Pa. judge nullifies weddings by online ministers

Anna and Casey Pickett fell in love during a college class on Transcendental literature, reveling in the nature-loving rhapsodies of Henry David Thoreau and Ralph Waldo Emerson.

It was only natural, then, that when the couple married last July, they would stand beside a rustic lake in Pennsylvania, with the professor whose class brought them together officiating at the ceremony.

Two months later, however, the couple got a call from a county clerk in Pennsylvania, who told them their marriage might not be valid. And years from now, the clerk said, when they bought a house, applied for government benefits or had children, they might have a problem.

"It was a total shock," said Anna Ruth Pickett, 27, who works in environmental justice for the New York-based Ford Foundation.

The problem: Their professor, T. Scott McMillen, who was not a minister, got ordained online to perform the ceremony. In September, a judge in York County, Pennsylvania, ruled that ministers who do not have a "regularly established church or congregation" cannot perform marriages under state law.

The ruling, while currently limited to York County, has sent shock waves throughout Pennsylvania. Clerks and registers have called press conferences to alert the public and predicted the end of "thousands" of marriages.

If the York precedent holds in Pennsylvania's 66 other counties, as some officials think it should, it could spawn hundreds of legal and domestic disputes, experts say.

"Things have reached a point where we're approaching some chaos," said David Cleaver, the solicitor for Pennsylvania's state association of registers of wills and clerks of orphans' court.

The American Civil Liberties Union says Pennsylvania officials have trampled the boundary between church and state and is mulling legal action.

Meanwhile, 30 state lawmakers have introduced a bill in Pennsylvania's General Assembly that would exclude wedding officiants who are ordained "by mail order or via the Internet or any other electronic means."

"To me, if you want to perform marriages, you have to go to school and learn the teachings for the correct way to perform this extremely solemn ceremony," said state Rep. Katie True, a Lancaster County Republican who co-sponsored the bill.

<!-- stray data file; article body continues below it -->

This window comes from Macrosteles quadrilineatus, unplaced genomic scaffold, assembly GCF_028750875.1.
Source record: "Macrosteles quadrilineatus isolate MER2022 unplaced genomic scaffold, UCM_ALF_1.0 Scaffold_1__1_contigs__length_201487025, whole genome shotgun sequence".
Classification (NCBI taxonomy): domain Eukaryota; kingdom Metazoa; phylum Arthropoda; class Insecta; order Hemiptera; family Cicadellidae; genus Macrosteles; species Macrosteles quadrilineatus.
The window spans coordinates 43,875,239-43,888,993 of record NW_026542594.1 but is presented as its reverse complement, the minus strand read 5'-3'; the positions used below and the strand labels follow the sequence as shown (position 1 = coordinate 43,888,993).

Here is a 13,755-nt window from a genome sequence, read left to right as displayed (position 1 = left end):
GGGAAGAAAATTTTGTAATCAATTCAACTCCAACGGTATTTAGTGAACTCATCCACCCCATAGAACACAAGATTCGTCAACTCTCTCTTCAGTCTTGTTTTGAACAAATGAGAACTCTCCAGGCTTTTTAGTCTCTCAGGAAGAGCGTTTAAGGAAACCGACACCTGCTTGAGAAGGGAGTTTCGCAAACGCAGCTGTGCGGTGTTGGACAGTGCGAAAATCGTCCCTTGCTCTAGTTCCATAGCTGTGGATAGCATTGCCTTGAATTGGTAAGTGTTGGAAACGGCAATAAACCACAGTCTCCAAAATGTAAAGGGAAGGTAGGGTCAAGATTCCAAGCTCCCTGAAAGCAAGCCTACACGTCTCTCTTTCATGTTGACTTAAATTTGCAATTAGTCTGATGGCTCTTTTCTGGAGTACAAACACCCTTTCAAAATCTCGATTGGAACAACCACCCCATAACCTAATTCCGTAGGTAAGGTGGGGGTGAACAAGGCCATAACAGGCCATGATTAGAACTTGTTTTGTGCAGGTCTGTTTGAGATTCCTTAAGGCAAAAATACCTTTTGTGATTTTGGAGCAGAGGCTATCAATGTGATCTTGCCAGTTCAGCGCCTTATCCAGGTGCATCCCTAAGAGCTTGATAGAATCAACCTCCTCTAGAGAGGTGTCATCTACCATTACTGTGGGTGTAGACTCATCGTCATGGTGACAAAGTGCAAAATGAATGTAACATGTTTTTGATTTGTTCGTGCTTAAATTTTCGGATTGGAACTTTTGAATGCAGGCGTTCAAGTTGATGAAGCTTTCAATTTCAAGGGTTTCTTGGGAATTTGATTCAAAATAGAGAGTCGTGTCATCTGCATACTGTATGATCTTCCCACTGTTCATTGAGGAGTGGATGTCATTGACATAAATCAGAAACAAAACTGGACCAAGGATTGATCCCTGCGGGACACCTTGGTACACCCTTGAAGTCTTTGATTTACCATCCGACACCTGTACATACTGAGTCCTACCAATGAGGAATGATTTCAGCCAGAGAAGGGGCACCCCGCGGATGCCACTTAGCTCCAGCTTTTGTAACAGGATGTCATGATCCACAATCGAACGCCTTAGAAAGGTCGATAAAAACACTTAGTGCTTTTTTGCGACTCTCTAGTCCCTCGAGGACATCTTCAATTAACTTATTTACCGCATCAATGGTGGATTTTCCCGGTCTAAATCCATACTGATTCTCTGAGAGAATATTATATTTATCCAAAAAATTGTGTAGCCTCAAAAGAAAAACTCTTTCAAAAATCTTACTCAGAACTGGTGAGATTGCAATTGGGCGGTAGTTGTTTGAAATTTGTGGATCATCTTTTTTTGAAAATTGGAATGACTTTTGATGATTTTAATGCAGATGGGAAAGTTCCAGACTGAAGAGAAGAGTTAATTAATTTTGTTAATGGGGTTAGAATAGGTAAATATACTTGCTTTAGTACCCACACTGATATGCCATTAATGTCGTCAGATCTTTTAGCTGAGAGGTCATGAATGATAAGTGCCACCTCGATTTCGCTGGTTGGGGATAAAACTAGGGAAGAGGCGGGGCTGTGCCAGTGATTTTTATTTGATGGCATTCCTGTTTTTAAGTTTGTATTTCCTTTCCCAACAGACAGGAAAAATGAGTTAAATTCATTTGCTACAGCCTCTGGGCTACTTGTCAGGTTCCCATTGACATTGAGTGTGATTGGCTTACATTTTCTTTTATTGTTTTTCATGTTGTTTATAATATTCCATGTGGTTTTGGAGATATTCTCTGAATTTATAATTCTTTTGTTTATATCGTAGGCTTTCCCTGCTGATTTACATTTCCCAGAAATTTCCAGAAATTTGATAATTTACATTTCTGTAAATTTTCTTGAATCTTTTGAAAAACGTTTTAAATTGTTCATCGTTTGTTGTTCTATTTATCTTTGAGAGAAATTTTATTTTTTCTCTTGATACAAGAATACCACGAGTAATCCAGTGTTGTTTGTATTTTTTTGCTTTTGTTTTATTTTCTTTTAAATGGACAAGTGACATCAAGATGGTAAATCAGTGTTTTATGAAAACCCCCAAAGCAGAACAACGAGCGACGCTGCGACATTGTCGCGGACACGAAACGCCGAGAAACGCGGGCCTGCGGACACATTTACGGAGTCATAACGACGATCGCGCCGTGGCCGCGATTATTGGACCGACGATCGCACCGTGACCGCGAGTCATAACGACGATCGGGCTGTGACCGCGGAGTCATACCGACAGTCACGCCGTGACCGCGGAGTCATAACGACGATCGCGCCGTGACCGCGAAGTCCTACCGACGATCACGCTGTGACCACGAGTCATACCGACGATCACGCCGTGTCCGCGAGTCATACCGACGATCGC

Adams Charles Robert Johnston hadn't done any of that, according to York County Common Pleas Judge Maria Musti Cook — the judge who issued the order — when he married two friends in August 2006.

Johnston was ordained online "in five minutes" by the Universal Life Church, Cook's ruling states. Johnston testified that he was a member of the church by virtue of his ordination but that he had never attended any church meetings, nor did he have a congregation.

Without a church or a congregation, Cook ruled, Johnston was not a minister. At the request of the wife, Dorie Heyer, 21, the marriage was declared invalid.

After the ruling, Cleaver sent an e-mail to all county clerks and registers, telling them not to accept marriage licenses from couples married by online ministers. Five days later, he sent a second e-mail, telling them to accept the licenses.

"I said to myself: Wait a minute, we're not cops. We're not entrusted to check out these licenses," he said, explaining his change of mind.

Mary Catherine Roper of the ACLU said that "lots of clergy don't have congregations but do other things, and to suggest that those are not legitimate ministers is insulting and disregarding the religious work of any number of denominations."

As Cook notes in her ruling, Pennsylvania courts have not addressed the validity of marriages performed by ministers who are ordained online through the Universal Life Church.

However, the church has a tangled history with other states' marriage laws. The Supreme Courts of New York, Virginia and North Carolina have invalidated marriages performed by Universal Life Church ministers. Courts in Mississippi and Utah, on the other hand, have ruled that the state must recognize them.

George Freeman, president of the Seattle-based Universal Life Church Monastery, which ordained Johnston and counts 6,000 ministers in Pennsylvania, said the ruling is religious "elitism."

"I guess if you're a pagan or a druid and you hang out in the woods or rocks and have a ceremony, that's not going to work," Freeman said.

The Universal Life Church Monastery, which separated from the Modesto, Calif.-based Universal Life Church in 2006 over financial and legal disputes, is split between seekers and people who want to marry their friends, Freeman said.

Claiming its only tenets are "to promote freedom of religion" and "to do that which is right," the Universal Life Church Monastery and its affiliates claim to have ordained more than 20 million people.

Roper said "dozens" of people have contacted the ACLU about the York County ruling. Among them are the Picketts.

"The fact that someone could just decide that our marriage is null and void, without us having any say about it," said Casey Pickett, "that's not a decision that someone should be able to make."